CXO

Millionth member working toward career in hardware design

When Michael Schiller signed up for his TechRepublic passport, little did he know he would be stepping into the limelight as our millionth member. We recently interviewed him to find out how his interest in IT began and where his skills are taking him.


Michael Schiller is staff sergeant in the Fresno Air National Guard and is working on a computer science degree at Fresno City College. And—although he didn’t realize it when he got his TechRepublic passport a few weeks ago—he was the millionth person to join our Web site.

In the Guard, Michael works at the 144th Fighter Wing in the network control center. He is currently attending a computer networking technical school at Keesler Air Force Base in Biloxi, MS.

“I joined the Guard to help me get through college, plus I figured this career field would help me with my degree,” he said. “I would get experience and would get to go to technical school.”

When he finishes his associate’s degree, Michael plans to transfer to Cal Poly in San Luis Obispo and work on a bachelor’s degree in computer engineering.

Before joining the Air National Guard, Michael was an electrician in the Navy for six years, where he first started working with computers.

“A Novell network was installed on the ship, back in '94,” he said. “My shop was given a crummy little Zenith 486 with Windows for Workgroups. I ended up scavenging parts—memory, hard drives, etc.—to try to make it a better machine.”

We talked to Michael about his work in the IT field, his plans for the future, and what he likes about TechRepublic.

TechRepublic: What are you studying right now, and how did you get into this school?
Michael: It’s part of the career field I’m in. The school is for anyone who is in the communications career field and for people assigned to network control centers.
Everyone working on the base network goes to this school. It’s a 12-week program with six sections of 10-day blocks.
We study communications and electronic principals, operating systems, configuration and repair, network technologies, administration and management, and network control center operations.


TechRepublic: You said you worked on a help desk for a while with the 144th Fighter Wing doing general maintenance on Windows 95/98 and NT workstations on the base LAN. What was the biggest challenge about that work?
Michael: Most of it was troubleshooting; you never knew what was going to happen. I hadn’t been to tech school yet, so what I was doing was based on what I could figure out.
You have to have your security clearance in the works before you can go to this tech school. It took several months for that to be initiated, so I was at the Guard base quite a while before I went to tech school.


TechRepublic: How do you think your help desk experiences will help you in the future in another IT job?
Michael: The biggest thing I learned is the logical process of troubleshooting, trying to figure it out in my head, having to follow the process from start to finish.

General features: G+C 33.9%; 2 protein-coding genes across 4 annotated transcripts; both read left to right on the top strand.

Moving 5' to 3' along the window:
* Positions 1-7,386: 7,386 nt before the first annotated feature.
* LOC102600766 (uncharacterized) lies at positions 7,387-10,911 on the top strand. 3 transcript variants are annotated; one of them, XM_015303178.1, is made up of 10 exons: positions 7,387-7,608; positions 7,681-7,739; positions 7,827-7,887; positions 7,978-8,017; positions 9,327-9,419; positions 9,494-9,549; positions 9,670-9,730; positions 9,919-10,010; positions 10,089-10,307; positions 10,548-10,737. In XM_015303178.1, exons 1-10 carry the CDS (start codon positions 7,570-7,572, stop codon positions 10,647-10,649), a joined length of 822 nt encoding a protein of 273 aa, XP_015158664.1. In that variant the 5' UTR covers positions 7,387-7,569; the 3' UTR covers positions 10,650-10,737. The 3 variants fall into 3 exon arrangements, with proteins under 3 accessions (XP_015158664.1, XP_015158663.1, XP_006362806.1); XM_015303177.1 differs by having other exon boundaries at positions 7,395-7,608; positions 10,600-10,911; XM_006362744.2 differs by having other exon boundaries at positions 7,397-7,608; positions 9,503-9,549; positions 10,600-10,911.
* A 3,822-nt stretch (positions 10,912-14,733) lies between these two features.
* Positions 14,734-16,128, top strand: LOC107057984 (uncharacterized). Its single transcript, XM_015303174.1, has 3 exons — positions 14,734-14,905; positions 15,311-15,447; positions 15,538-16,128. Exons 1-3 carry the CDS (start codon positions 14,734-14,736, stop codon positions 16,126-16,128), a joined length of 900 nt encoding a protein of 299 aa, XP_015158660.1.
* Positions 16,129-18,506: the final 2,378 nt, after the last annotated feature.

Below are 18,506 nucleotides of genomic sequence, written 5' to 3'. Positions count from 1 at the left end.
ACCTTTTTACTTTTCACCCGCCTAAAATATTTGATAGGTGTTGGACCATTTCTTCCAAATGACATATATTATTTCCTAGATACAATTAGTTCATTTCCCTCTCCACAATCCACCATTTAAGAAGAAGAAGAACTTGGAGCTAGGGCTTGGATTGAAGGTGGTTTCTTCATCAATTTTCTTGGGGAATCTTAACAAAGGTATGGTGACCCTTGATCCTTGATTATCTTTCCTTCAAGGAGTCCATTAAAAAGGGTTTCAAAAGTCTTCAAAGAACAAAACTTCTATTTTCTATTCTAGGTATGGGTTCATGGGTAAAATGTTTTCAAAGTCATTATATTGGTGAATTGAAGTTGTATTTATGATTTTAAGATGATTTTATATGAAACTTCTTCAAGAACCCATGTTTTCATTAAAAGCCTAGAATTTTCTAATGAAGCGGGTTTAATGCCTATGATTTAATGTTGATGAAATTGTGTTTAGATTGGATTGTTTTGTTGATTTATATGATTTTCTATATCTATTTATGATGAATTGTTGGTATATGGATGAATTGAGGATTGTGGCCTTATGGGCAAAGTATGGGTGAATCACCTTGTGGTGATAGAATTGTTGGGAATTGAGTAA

There were problems where the answer wasn’t obvious. A problem with one small thing would cause many others, and it was hard to isolate.


TechRepublic: At this point in your education, what do you think the ideal IT job would be for you?
Michael: I eventually want to get into the hardware-designing side of computers. Computer science is mostly programming languages, and I’m not too keen on that. I can do it but I’m not too fond of it.
I’m more of a hardware-type person. I like networking.


TechRepublic: A lot of IT people have a military background. Why do you think that is, and how do you think it affects the field?
Michael: One of the benefits of being in the military is that you get a technical background, and you get good experience also. Since computers are such a big thing and there’s such a big need, the Air Force is funneling people into this area.
Most people these days are just going to be doing a first tour of duty, usually for six years. They can get paid a heck of a lot more on the civilian side. There’s such a pay gap between civilian world and the military.


TechRepublic: What do you like best about the field?
Michael: Since I’ve always been kind of a computer-type person, I like working on a large-scale network. The work is one thing, but a really good job depends on the people you’re working with.


TechRepublic: Any thoughts about the future of the industry or the industry in general?
Michael: We’re eventually going to have to replace the current backbone. With the push for faster and faster access, you’re going to be heading toward that. Fiber is probably going to be bigger because it’s faster. It’s more expensive but has a higher throughput than some of the other media types.
It’s also very hard to eavesdrop on fiber because it’s just light. It’s something the Air Force is interested in because it’s more secure.


TechRepublic: I know you haven’t been a member for very long, but what do you like best about the site?
Michael: People in the field getting together and sharing ideas—that’s the best part about it.

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